Hani and Ishu’s Guide to Fake Dating by Adiba Jaigirdar
Out now from Page Street Kids; 352 pages
Content Warnings: discussions of biphobia, homophobia, racism, Islamophobia, unsupportive parents, gaslighting, unsupportive friends, brief mentions of colonization
About the Author: “Adiba Jaigirdar is the author of The Henna Wars and Hani & Ishu’s Guide to Fake Dating. A Bangladeshi/Irish writer and teacher, she has an MA in Postcolonial Studies from the University of Kent, England and a BA in English and History from UCD, Ireland. All of her writing is aided by tea, and a healthy dose of Janelle Monáe and Hayley Kiyoko. When not writing, she is probably ranting about the ills of colonialism, playing video games, or expanding her overflowing lipstick collection.” (Bio taken from author website)
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Humaira “Hani” Khan is kind, friendly, and well-liked at school—a stark contrast to the not-so-warm-and-fuzzy Ishita “Ishu” Dey. Though many of their Irish classmates once assumed the two girls were friends because they’re both Bengali, Hani and Ishu have hardly ever exchanged more than a glance. That is, until Hani’s plan to come out to her best friends as bisexual is met with the familiarly biphobic question of: “how do you know you like girls if you’ve never been with one?” Hani’s panicked response is that she’s definitely dating a girl—Ishu. Ishu agrees to Hani’s fake dating scheme if in exchange she gets to use Hani’s popularity to help her win the election for Head Girl. But as Hani and Ishu spend more time together, it seems like those fake feelings might not be so fake after all. And when Hani’s jealous friends start to dislike her spending more time with Ishu, Hani must decide which feelings are most important.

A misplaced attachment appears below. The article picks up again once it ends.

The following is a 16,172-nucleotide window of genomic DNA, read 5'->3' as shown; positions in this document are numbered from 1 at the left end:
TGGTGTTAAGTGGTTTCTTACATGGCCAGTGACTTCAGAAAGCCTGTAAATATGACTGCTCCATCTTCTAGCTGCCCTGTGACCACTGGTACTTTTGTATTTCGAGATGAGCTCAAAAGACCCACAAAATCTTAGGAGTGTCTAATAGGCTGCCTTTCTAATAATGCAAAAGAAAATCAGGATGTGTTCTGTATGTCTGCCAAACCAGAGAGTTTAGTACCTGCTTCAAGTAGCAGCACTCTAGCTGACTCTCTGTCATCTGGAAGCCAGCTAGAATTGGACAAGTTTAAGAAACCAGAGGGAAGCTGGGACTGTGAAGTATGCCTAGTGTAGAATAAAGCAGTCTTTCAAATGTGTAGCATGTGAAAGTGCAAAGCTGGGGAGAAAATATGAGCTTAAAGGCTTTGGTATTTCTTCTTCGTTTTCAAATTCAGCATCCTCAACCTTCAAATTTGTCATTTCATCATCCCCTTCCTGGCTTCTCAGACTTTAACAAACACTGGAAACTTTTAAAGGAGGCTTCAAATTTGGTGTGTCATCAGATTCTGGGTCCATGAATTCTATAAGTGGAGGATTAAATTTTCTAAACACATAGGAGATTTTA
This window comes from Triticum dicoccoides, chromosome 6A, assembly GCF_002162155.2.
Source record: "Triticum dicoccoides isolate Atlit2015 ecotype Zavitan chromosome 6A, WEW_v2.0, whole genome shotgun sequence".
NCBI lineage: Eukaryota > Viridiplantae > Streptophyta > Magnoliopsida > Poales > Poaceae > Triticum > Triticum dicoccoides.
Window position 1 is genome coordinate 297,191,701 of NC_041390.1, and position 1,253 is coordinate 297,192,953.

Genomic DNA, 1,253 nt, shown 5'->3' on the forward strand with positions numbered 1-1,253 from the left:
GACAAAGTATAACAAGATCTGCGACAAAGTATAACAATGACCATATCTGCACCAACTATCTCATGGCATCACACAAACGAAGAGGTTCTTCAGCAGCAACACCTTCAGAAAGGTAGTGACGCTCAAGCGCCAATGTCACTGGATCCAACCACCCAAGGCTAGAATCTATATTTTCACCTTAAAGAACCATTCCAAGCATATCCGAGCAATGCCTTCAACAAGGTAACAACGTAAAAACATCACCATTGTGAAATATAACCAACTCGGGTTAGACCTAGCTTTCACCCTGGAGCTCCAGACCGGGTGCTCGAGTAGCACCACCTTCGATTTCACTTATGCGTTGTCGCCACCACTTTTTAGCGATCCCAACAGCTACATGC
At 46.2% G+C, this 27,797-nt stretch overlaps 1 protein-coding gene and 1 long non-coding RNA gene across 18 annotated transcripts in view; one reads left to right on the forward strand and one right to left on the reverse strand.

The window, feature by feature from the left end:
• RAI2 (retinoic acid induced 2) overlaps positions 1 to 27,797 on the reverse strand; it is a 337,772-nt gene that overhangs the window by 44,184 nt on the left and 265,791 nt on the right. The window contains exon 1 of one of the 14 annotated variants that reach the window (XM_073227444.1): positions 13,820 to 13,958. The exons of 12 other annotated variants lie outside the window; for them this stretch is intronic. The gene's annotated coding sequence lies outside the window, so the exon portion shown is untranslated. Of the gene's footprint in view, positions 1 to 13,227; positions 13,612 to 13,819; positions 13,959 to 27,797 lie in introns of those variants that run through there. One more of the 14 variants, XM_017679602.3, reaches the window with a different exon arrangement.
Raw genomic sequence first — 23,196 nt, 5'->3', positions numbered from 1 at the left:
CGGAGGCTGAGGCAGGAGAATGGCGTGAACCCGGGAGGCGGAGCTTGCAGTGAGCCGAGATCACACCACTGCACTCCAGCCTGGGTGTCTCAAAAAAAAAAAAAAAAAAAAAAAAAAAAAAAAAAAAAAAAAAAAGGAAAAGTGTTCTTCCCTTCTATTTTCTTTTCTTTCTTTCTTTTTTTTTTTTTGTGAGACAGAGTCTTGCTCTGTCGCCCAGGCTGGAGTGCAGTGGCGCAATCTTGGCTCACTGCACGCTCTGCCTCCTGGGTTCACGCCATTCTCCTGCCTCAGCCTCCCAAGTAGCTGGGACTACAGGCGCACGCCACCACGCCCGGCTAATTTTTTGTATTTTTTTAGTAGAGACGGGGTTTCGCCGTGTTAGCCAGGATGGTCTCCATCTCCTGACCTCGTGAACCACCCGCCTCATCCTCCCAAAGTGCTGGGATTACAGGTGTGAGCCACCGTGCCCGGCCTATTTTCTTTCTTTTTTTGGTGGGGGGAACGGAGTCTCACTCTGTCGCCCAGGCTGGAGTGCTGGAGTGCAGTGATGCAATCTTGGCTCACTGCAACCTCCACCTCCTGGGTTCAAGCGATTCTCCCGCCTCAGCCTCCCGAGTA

After having reviewed Adiba Jaigirdar’s dazzling debut, The Henna Wars, last summer, I ran as fast as I could to pick up a copy of her newest queer brown girl masterpiece—and for a good reason! The trope of fake-dating-turned-real has always been a guilty pleasure of mine to read, but my expectations were blown away by Jaigirdar’s funny and endearing rendition of the idea. There isn’t anywhere near enough representation for queer BIPOC in media in general, but queer stories about South Asian and Muslim girls are even rarer. I loved the heartfelt way Jaigirdar writes Bengali and Muslim culture into her characters and how their personalities made them seem so different, yet those differences made them so compatible. Strong-willed Ishu becomes a little softer with Hani, and Hani learns how to better stand up for herself in the process. If you’re looking for a tender sapphic romance novel that will leave you with butterflies in your stomach, pick up a copy of Hani and Ishu’s Guide to Fake Dating.
PRR Lead Editor, Grace Kennedy